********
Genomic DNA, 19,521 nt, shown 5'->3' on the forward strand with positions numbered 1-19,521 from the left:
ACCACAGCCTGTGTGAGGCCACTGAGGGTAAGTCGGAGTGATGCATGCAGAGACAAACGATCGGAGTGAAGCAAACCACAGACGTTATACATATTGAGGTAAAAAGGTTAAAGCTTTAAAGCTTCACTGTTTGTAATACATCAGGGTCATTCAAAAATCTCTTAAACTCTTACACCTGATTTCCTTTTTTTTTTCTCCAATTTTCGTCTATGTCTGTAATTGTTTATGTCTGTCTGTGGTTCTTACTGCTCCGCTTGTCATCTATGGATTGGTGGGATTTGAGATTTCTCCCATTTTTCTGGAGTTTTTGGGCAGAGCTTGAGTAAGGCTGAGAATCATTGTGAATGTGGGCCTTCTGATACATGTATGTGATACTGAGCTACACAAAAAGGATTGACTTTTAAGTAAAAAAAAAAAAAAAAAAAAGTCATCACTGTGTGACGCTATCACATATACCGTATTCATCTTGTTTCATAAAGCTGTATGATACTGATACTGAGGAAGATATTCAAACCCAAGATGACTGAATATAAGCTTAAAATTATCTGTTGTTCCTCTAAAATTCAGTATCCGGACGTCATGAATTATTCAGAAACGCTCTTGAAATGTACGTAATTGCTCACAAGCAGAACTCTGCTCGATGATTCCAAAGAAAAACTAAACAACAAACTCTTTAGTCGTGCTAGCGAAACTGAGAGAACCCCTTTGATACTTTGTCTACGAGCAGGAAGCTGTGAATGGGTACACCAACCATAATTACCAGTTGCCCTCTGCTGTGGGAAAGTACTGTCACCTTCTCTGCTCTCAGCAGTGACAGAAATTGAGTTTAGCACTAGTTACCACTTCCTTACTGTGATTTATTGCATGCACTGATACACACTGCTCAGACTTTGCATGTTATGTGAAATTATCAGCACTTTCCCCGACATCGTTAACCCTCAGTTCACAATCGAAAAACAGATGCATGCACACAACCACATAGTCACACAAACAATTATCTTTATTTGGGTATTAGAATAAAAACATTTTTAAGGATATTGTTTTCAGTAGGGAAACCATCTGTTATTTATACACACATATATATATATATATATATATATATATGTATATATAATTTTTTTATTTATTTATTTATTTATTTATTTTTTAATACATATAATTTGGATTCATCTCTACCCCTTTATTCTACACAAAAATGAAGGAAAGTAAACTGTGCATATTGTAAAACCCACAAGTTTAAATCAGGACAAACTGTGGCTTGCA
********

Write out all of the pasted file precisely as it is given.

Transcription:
Genomic DNA, 19,521 nt, shown 5'->3' on the forward strand with positions numbered 1-19,521 from the left:
ACCACAGCCTGTGTGAGGCCACTGAGGGTAAGTCGGAGTGATGCATGCAGAGACAAACGATCGGAGTGAAGCAAACCACAGACGTTATACATATTGAGGTAAAAAGGTTAAAGCTTTAAAGCTTCACTGTTTGTAATACATCAGGGTCATTCAAAAATCTCTTAAACTCTTACACCTGATTTCCTTTTTTTTTTCTCCAATTTTCGTCTATGTCTGTAATTGTTTATGTCTGTCTGTGGTTCTTACTGCTCCGCTTGTCATCTATGGATTGGTGGGATTTGAGATTTCTCCCATTTTTCTGGAGTTTTTGGGCAGAGCTTGAGTAAGGCTGAGAATCATTGTGAATGTGGGCCTTCTGATACATGTATGTGATACTGAGCTACACAAAAAGGATTGACTTTTAAGTAAAAAAAAAAAAAAAAAAAAGTCATCACTGTGTGACGCTATCACATATACCGTATTCATCTTGTTTCATAAAGCTGTATGATACTGATACTGAGGAAGATATTCAAACCCAAGATGACTGAATATAAGCTTAAAATTATCTGTTGTTCCTCTAAAATTCAGTATCCGGACGTCATGAATTATTCAGAAACGCTCTTGAAATGTACGTAATTGCTCACAAGCAGAACTCTGCTCGATGATTCCAAAGAAAAACTAAACAACAAACTCTTTAGTCGTGCTAGCGAAACTGAGAGAACCCCTTTGATACTTTGTCTACGAGCAGGAAGCTGTGAATGGGTACACCAACCATAATTACCAGTTGCCCTCTGCTGTGGGAAAGTACTGTCACCTTCTCTGCTCTCAGCAGTGACAGAAATTGAGTTTAGCACTAGTTACCACTTCCTTACTGTGATTTATTGCATGCACTGATACACACTGCTCAGACTTTGCATGTTATGTGAAATTATCAGCACTTTCCCCGACATCGTTAACCCTCAGTTCACAATCGAAAAACAGATGCATGCACACAACCACATAGTCACACAAACAATTATCTTTATTTGGGTATTAGAATAAAAACATTTTTAAGGATATTGTTTTCAGTAGGGAAACCATCTGTTATTTATACACACATATATATATATATATATATATATATATGTATATATAATTTTTTTATTTATTTATTTATTTATTTATTTTTTAATACATATAATTTGGATTCATCTCTACCCCTTTATTCTACACAAAAATGAAGGAAAGTAAACTGTGCATATTGTAAAACCCACAAGTTTAAATCAGGACAAACTGTGGCTTGCA